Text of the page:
This is the second book where I’ve come across the name Garrick, the first being Sergei Lukyanenko‘s Night Watch series, so I decided to look up the name: Garrick is an Old English name that means “one who governs with a spear” or “spear king”. The name is a little too spot on for the character in this book, but I didn’t know that when I was reading.
That’s not to say the book was perfect–it wasn’t. But the story moved quickly and kept me engrossed which is, many times, all I really want of a book.
Published by Ace
After a terrible apprenticeship, Alex Verus hasn’t wanted much to do with other mages, and the Light Council in particular. But he’s starting to get a reputation, and it’s a reputation of someone whose enemies tend to end up missing or dead. None of this is really Alex’s fault, but it means that more and more mages are coming to him for assistance or projects that no one else seems to want. You know, the dangerous ones.
Currently, he’s been asked to look into the problem of disappearing apprentices, and considering his past, it’s something he’d probably do without being asked.
In this story we get a glance at how light apprentices are trained, but not really enough to really understand it. Which, I suppose makes sense, since we primarily spend our time with Alex and not Luna (the apprentice).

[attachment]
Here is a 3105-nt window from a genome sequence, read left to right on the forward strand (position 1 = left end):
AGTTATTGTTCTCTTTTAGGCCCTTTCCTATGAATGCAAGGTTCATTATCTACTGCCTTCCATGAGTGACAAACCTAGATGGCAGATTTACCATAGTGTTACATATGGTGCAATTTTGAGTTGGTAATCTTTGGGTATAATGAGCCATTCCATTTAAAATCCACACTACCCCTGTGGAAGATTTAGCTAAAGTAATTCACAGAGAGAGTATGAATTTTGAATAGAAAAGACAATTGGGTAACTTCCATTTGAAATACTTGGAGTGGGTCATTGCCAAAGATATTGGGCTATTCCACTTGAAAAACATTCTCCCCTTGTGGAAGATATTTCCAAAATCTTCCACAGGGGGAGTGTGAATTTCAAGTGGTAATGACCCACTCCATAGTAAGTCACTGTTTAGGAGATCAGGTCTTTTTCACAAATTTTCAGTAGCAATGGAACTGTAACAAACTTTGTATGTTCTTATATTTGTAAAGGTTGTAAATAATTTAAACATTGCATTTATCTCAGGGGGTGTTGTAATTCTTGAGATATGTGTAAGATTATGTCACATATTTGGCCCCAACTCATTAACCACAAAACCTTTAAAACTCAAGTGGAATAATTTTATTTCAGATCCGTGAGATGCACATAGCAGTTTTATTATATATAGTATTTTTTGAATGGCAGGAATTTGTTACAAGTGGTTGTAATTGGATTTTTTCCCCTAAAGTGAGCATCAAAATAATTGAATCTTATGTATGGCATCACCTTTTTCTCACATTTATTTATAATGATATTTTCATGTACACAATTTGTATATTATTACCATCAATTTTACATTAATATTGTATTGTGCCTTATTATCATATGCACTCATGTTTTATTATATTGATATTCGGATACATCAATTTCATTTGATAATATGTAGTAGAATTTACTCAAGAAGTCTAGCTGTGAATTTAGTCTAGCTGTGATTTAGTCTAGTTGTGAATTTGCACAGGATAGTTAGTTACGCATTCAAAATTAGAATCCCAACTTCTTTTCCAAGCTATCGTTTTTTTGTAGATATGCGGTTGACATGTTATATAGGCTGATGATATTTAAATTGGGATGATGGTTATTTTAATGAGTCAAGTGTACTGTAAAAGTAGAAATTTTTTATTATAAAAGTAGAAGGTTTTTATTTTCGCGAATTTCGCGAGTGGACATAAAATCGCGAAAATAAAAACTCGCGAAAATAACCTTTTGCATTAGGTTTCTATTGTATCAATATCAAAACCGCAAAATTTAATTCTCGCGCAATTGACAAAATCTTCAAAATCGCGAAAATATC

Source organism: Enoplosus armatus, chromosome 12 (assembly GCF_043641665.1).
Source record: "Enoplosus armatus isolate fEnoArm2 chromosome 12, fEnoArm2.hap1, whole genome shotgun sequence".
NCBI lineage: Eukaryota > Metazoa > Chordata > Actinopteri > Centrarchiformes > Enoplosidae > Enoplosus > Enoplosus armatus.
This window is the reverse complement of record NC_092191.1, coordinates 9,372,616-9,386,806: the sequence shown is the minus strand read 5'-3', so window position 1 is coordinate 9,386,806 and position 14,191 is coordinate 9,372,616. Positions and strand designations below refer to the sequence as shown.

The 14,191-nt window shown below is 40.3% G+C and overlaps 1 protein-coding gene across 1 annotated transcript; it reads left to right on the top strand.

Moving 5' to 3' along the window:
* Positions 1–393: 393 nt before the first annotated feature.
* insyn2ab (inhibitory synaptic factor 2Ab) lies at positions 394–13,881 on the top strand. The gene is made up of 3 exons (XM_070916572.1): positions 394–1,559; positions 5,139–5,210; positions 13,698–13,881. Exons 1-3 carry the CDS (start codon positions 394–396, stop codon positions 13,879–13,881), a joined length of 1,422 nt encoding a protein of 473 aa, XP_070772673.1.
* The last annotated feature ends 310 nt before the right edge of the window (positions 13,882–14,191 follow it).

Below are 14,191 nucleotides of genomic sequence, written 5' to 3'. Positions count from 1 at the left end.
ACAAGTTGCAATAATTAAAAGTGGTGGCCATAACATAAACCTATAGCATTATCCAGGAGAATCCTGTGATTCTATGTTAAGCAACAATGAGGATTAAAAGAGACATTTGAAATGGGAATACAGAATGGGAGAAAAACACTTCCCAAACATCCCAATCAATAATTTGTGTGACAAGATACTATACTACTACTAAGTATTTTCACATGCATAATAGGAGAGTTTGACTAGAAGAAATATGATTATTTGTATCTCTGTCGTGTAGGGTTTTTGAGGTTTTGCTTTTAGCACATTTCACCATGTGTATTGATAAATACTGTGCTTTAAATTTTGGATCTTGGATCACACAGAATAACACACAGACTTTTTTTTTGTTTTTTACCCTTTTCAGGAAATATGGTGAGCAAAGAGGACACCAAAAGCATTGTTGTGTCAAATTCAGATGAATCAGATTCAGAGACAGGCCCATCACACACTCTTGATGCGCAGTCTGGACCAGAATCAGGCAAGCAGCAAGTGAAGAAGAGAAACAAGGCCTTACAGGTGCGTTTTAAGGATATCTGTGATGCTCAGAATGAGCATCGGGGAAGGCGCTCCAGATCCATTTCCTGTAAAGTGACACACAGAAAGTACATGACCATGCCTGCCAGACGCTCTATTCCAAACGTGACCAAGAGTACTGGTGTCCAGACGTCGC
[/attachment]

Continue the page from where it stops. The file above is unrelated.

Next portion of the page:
I’m really coming to like Talisid, and I really hope that he’s truly one of the good guys (as opposed to the typical member of the Light Council).
Talisid sighed. “Please try not to do anything stupid.”
“When have I ever done that?”
“I’ll let you fill in the response to that yourself.”
One of the things I like is how Light and Dark really aren’t that different, but even more how Alex, in attempting to do go, frequently has to come to terms with actions that aren’t particularly good or nice. But more importantly, Alex doesn’t take these actions without consideration–both before and after.
I will say that I was CERTAIN something was going to happen by the end of the book, and was irritated when it didn’t. But there were good reasons given for things going they way they did, and it did make sense the way it was explained.
There’s a bit at the beginning you’ll want to look out for: the explanation as to why vampires don’t exist. I thought it was well considered and a very good answer as to how some magical creatures exist and others don’t.
I’m really enjoying this series, and can definitely recommend it.
Oh, one thing I hadn’t mentioned before is how much I really like these covers. They’re minimalist, but they’re also atmospheric, and–to me–gorgeous.
Kudos to Ace for a fabulous series of covers.
Published by Ace